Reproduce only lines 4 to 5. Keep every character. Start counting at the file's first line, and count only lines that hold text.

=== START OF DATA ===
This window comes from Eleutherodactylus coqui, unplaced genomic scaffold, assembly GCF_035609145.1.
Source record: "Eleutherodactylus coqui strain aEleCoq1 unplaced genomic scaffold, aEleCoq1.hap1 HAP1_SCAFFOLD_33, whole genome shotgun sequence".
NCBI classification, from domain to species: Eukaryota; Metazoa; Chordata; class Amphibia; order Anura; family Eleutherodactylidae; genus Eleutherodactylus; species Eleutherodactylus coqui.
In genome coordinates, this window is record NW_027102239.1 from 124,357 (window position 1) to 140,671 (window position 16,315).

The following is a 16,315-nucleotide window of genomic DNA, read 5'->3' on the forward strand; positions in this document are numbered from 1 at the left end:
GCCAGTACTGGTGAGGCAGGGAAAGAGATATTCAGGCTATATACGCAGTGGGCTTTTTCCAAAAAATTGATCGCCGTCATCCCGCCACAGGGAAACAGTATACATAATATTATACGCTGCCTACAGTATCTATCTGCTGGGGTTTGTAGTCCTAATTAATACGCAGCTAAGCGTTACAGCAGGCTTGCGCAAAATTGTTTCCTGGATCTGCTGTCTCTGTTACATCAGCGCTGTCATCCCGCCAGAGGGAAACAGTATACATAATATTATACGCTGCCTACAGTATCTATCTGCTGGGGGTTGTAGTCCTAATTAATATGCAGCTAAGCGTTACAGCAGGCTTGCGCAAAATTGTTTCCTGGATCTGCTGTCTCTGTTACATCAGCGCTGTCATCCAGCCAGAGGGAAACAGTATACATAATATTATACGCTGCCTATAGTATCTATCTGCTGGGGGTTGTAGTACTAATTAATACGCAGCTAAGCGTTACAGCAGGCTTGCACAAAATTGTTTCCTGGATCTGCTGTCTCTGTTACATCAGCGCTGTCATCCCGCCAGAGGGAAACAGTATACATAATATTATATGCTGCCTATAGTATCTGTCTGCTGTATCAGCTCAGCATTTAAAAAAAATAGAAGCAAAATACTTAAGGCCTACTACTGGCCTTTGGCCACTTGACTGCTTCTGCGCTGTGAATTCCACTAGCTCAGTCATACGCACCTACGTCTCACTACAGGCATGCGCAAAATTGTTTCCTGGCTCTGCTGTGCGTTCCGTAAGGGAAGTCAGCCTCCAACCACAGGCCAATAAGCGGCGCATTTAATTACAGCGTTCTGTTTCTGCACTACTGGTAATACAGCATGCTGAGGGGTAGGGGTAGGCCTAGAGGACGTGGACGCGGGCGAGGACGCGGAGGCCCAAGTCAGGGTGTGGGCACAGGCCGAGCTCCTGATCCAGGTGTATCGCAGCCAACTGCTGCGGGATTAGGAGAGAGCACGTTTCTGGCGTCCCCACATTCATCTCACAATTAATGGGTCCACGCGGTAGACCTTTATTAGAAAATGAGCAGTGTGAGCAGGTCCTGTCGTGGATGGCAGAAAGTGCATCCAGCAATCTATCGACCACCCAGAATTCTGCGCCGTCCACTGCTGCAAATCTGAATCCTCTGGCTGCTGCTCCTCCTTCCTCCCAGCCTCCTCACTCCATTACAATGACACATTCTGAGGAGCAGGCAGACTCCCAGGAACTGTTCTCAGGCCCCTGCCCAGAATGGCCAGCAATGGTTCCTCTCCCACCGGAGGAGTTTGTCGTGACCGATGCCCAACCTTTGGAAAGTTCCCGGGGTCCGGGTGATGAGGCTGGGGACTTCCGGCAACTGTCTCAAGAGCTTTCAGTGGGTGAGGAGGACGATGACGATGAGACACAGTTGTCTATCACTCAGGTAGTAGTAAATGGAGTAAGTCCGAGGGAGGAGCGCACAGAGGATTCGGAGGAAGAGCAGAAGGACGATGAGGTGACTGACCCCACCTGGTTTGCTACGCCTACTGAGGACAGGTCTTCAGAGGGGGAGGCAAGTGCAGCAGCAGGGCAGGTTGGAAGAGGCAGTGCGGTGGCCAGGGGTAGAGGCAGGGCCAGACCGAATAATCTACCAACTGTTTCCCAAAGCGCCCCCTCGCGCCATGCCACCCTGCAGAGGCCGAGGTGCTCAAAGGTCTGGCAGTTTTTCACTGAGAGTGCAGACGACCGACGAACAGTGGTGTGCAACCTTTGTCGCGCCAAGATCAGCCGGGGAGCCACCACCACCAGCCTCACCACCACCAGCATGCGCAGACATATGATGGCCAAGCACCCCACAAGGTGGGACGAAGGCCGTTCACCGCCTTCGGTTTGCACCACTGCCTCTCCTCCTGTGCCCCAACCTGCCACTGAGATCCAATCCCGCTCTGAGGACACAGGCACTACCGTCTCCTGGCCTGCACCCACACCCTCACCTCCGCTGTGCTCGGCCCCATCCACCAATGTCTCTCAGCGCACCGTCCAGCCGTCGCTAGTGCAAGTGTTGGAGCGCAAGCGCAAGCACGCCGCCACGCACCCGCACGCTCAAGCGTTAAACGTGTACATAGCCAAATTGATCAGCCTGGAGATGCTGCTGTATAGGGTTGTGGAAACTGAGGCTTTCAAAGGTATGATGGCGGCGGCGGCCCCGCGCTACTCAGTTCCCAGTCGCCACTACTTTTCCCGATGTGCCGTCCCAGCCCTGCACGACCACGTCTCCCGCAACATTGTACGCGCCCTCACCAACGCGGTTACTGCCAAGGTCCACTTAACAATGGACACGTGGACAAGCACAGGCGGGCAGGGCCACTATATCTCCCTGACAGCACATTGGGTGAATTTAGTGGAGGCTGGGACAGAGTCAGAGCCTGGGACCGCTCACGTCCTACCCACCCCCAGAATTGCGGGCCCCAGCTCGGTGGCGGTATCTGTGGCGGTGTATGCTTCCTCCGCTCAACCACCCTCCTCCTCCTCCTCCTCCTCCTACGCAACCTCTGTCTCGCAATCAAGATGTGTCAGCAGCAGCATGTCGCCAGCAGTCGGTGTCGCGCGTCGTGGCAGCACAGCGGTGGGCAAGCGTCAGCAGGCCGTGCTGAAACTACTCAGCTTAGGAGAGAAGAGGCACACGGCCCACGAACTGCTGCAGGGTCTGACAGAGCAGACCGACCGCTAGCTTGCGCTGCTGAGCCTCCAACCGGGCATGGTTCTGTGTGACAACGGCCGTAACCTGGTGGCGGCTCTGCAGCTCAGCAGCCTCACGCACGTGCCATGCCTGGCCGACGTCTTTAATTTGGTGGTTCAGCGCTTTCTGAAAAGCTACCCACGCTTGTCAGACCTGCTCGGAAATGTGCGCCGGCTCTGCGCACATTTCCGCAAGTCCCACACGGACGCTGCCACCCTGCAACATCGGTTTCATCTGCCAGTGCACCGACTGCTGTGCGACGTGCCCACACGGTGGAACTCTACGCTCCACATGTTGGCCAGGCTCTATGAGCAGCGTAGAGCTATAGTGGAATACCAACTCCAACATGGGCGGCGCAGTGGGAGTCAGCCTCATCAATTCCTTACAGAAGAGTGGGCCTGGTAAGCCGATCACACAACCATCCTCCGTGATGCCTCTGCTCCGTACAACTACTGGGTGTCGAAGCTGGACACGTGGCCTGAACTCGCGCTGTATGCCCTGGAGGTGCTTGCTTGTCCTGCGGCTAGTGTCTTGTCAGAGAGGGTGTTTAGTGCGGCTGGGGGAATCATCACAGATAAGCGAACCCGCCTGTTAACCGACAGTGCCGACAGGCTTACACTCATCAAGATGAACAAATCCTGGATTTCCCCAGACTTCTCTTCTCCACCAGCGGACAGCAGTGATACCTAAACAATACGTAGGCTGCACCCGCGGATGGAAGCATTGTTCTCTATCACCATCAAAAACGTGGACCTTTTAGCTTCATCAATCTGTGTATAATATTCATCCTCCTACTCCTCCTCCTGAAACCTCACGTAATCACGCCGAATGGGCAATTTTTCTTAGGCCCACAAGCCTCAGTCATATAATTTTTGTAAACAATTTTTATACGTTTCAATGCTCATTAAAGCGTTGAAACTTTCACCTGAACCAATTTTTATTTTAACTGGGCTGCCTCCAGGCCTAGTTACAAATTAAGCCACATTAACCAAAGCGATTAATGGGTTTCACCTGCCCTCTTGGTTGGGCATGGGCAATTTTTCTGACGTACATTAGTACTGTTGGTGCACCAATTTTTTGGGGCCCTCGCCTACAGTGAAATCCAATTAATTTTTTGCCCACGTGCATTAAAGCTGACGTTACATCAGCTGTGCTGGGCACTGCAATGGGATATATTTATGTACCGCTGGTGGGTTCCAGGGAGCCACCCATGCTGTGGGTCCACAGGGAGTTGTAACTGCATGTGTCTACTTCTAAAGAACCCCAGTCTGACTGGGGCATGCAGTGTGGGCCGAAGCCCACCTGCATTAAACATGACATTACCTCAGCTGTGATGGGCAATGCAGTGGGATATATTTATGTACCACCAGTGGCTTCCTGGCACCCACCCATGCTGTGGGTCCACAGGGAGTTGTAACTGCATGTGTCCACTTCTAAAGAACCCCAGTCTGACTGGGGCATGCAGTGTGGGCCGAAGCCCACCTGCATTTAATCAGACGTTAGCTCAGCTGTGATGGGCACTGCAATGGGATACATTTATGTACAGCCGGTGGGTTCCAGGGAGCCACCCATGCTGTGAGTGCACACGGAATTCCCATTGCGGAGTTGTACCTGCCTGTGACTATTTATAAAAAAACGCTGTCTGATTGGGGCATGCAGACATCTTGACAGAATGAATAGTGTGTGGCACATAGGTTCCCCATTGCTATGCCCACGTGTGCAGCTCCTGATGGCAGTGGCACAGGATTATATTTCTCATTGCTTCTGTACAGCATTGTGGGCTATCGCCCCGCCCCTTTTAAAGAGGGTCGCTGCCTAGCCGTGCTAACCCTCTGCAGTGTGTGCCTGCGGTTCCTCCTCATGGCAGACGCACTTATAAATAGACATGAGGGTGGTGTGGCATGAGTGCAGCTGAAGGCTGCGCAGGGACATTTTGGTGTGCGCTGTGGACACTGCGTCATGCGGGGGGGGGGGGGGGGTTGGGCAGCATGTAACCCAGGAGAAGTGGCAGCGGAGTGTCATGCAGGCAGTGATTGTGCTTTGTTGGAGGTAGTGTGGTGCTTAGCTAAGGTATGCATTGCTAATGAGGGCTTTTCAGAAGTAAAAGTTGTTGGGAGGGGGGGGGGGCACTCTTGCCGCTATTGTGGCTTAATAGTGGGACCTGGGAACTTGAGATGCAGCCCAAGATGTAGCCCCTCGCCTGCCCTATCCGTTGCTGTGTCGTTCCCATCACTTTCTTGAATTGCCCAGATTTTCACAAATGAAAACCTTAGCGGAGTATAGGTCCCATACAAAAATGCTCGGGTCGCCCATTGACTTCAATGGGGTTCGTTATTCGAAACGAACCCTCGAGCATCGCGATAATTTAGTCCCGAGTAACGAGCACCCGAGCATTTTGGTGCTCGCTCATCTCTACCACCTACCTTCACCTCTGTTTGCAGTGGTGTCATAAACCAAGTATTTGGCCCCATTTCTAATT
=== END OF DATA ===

In genome coordinates, this window is record NW_027102239.1 from 124,357 (window position 1) to 140,671 (window position 16,315).

The following is a 16,315-nucleotide window of genomic DNA, read 5'->3' on the forward strand; positions in this document are numbered from 1 at the left end: